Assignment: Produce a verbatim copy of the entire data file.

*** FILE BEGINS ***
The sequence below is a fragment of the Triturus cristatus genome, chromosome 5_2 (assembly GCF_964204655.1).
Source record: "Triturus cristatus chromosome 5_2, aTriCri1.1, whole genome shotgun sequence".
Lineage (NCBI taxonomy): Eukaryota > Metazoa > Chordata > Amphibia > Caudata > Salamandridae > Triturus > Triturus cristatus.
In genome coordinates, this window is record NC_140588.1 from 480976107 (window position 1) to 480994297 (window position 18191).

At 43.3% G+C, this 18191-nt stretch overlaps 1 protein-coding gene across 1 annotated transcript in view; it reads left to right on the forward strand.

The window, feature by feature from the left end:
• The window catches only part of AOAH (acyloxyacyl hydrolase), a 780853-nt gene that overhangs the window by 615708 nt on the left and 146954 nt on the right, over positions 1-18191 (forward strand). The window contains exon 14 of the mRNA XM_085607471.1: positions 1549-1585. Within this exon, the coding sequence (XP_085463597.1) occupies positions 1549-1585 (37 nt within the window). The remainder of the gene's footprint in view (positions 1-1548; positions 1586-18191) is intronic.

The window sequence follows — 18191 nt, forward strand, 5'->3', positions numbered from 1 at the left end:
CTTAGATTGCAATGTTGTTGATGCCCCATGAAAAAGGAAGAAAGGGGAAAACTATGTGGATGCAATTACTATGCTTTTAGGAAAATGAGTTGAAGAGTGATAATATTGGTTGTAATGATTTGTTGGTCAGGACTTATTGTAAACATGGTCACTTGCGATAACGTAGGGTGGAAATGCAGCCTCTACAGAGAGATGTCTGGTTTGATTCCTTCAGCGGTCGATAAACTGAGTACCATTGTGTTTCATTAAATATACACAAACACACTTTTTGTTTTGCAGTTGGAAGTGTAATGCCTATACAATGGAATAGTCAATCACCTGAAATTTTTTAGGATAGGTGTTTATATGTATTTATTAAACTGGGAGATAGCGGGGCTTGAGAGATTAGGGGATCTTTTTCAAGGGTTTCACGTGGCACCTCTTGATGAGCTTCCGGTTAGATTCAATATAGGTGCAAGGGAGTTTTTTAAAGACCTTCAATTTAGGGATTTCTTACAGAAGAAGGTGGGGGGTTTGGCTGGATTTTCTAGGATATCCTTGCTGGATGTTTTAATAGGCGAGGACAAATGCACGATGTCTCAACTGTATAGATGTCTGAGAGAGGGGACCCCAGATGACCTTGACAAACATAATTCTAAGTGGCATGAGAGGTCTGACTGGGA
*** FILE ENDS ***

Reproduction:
The sequence below is a fragment of the Triturus cristatus genome, chromosome 5_2 (assembly GCF_964204655.1).
Source record: "Triturus cristatus chromosome 5_2, aTriCri1.1, whole genome shotgun sequence".
Lineage (NCBI taxonomy): Eukaryota > Metazoa > Chordata > Amphibia > Caudata > Salamandridae > Triturus > Triturus cristatus.
In genome coordinates, this window is record NC_140588.1 from 480976107 (window position 1) to 480994297 (window position 18191).

At 43.3% G+C, this 18191-nt stretch overlaps 1 protein-coding gene across 1 annotated transcript in view; it reads left to right on the forward strand.

The window, feature by feature from the left end:
• The window catches only part of AOAH (acyloxyacyl hydrolase), a 780853-nt gene that overhangs the window by 615708 nt on the left and 146954 nt on the right, over positions 1-18191 (forward strand). The window contains exon 14 of the mRNA XM_085607471.1: positions 1549-1585. Within this exon, the coding sequence (XP_085463597.1) occupies positions 1549-1585 (37 nt within the window). The remainder of the gene's footprint in view (positions 1-1548; positions 1586-18191) is intronic.

The window sequence follows — 18191 nt, forward strand, 5'->3', positions numbered from 1 at the left end:
CTTAGATTGCAATGTTGTTGATGCCCCATGAAAAAGGAAGAAAGGGGAAAACTATGTGGATGCAATTACTATGCTTTTAGGAAAATGAGTTGAAGAGTGATAATATTGGTTGTAATGATTTGTTGGTCAGGACTTATTGTAAACATGGTCACTTGCGATAACGTAGGGTGGAAATGCAGCCTCTACAGAGAGATGTCTGGTTTGATTCCTTCAGCGGTCGATAAACTGAGTACCATTGTGTTTCATTAAATATACACAAACACACTTTTTGTTTTGCAGTTGGAAGTGTAATGCCTATACAATGGAATAGTCAATCACCTGAAATTTTTTAGGATAGGTGTTTATATGTATTTATTAAACTGGGAGATAGCGGGGCTTGAGAGATTAGGGGATCTTTTTCAAGGGTTTCACGTGGCACCTCTTGATGAGCTTCCGGTTAGATTCAATATAGGTGCAAGGGAGTTTTTTAAAGACCTTCAATTTAGGGATTTCTTACAGAAGAAGGTGGGGGGTTTGGCTGGATTTTCTAGGATATCCTTGCTGGATGTTTTAATAGGCGAGGACAAATGCACGATGTCTCAACTGTATAGATGTCTGAGAGAGGGGACCCCAGATGACCTTGACAAACATAATTCTAAGTGGCATGAGAGGTCTGACTGGGA